Apart from the diffraction of the action into multiple fragments echoing each other, there is clearly the dimension of the theatre in the theatre with a sort of “mise en abyme” of the space and the action. In fact, the Theatre (which constitutes a space of its own, a little world) contains the stage which contains the screen which contains the garden. The theatrical device creates imbedded worlds which echo each other and gives depth to the play. The garden on the screen seems to refer to the garden in Richard II, a place ‘out of the world’, as the garden on the screen is not really a part of the reality of the action on stage. Moreover as there is a constant tension between the stage, Richard’s space, and the audience, metaphor of the vanished “community”, the public reveals itself as the actor of the “theatrum mundi” and is constantly integrated in the action, though always with a certain distance.

An interesting fact concerning the notion of representation is that it was Fournier’s will that the actors in the film would read their text and not learn them by heart, to give the inflexion of the voice an unnatural effect, the effect of a “discourse” pronounced, as a political speech would be pronounced in order to emphasize the fact that this was a “Representation”. There is indeed a voluntary staging of the performance itself maybe to show that the word can create reality, but it creates an artificial reality, because it is manipulated, obviously by Richard throughout Shakespeare’s play but also by the others, such as Bolingbroke who at the end of the play is so dual in his speech that we don’t really know if he commanded the assassination of Richard or not.

This inter-penetration of the levels of action in space provides the spectator with a prism through which he can have multiple possibilities of apprehending the action(s); the action, notably with the music an the voices of the three technicians pervades the space of the audience, but on the other hand he is put at a distance from the action on stage as Richard is the only master there; he is, at least at the beginning, extracted from all other actions as he stands out of the human community, but appears as a sort of “ghost” and mental presence, a “voice”.

Finally, following from the private/public dimension, Fournier imagined a dissemination of the “exterior” in the “interior”. There are to be sheets of paper scattered everywhere on the floor, and leaves of trees from the ticket booth to the stage and everywhere in the venue. He meant to provide an “explosion of the garden in the space”, with all the references to the Shakespearian poetic places. It seems that the world is on stage (leaves), and at the same time the stage becomes the fictional written world (paper). The sheets of paper suggest a fragmentation of the image, which is the obsessional leitmotiv of Richard who faces a crisis of the self, not knowing who he is anymore, and what legitimates his being King. It could be a reference to the mirror he breaks when he yields to Bolingbroke.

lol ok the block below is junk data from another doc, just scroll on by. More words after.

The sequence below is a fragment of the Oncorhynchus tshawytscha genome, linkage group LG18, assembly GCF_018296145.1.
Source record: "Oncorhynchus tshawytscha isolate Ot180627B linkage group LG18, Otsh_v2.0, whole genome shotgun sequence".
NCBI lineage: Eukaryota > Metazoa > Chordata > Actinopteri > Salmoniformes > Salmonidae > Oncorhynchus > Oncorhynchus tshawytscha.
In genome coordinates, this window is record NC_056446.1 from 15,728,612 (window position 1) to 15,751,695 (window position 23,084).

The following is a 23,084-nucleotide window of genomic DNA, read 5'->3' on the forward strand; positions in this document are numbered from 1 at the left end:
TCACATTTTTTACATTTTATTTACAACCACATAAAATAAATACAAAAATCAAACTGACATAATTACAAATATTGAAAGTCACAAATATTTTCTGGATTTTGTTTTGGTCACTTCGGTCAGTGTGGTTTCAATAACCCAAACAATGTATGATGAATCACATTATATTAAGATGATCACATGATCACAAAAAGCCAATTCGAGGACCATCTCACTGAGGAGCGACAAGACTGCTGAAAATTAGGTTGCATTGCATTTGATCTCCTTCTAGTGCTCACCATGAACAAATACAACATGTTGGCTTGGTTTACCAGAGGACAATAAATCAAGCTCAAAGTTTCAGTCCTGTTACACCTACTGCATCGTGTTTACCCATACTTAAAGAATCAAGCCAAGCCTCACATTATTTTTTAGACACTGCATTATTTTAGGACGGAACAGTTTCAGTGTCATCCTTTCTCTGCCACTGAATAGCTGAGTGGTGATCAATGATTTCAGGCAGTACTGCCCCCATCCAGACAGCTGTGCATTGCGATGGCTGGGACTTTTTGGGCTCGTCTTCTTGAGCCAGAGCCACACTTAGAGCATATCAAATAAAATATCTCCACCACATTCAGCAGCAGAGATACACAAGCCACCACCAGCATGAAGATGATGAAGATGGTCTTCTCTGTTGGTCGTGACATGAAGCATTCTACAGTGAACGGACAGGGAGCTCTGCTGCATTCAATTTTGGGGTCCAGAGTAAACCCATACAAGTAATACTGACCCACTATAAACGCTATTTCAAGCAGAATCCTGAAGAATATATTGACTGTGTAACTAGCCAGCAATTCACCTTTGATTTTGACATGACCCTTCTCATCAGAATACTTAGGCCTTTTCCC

Time distortion

In the adaptation project as it is, we noticed that time levels are broken. As noticed before, the time of the action on the screen is not the same as the one on stage. It seems that the action on screen belongs to the past, and that Richard, who is actually temporally cut from the world, as he is only meant to be a “presence”, evolves in a “differed” temporality. He has indeed power over the time of the characters on screen but he cannot help his own disappearing at the end of the play.

The inter-penetration of time levels and the subsequent blurring of time barriers could be a result of the nature of the play as Richard II is a history play and has got a historical basis of true facts. Even if the plot focuses on the Historical Blanks, that is what we are not aware of ,historically speaking, the play in its essence is dealing with time, because it is specifically set in time, and the plot also is dependent on time, on the time when things are done and so on. For example, Bolingbroke is able to gain power and invade the land while Richard is gone towar. By removing Richard out of the historical context, Fournier creates a feeling of universality, an action that doesn’t belong to any time in history, and the historical play becomes a tragedy, the main action of which is motivated by something that happened in immemorial times. The “timeless” dimension given to the adaptation provides a reflection upon the way of representing events. Historical plays are meant to take great events in history as a reference but build on what we don’t know about main facts and events. Shakespeare’s Richard II offers an insight into the gaps in History, but the adaptation of Fournier gives an insight into Richard’s head, which enables us to consider the issues of power, of representation, of language manipulation, which are really “Ricardian” from a different angle. Time is not annihilated though, it is differed and thus emphasizes the outrageous gap between the lost community and the King which are in different time spheres.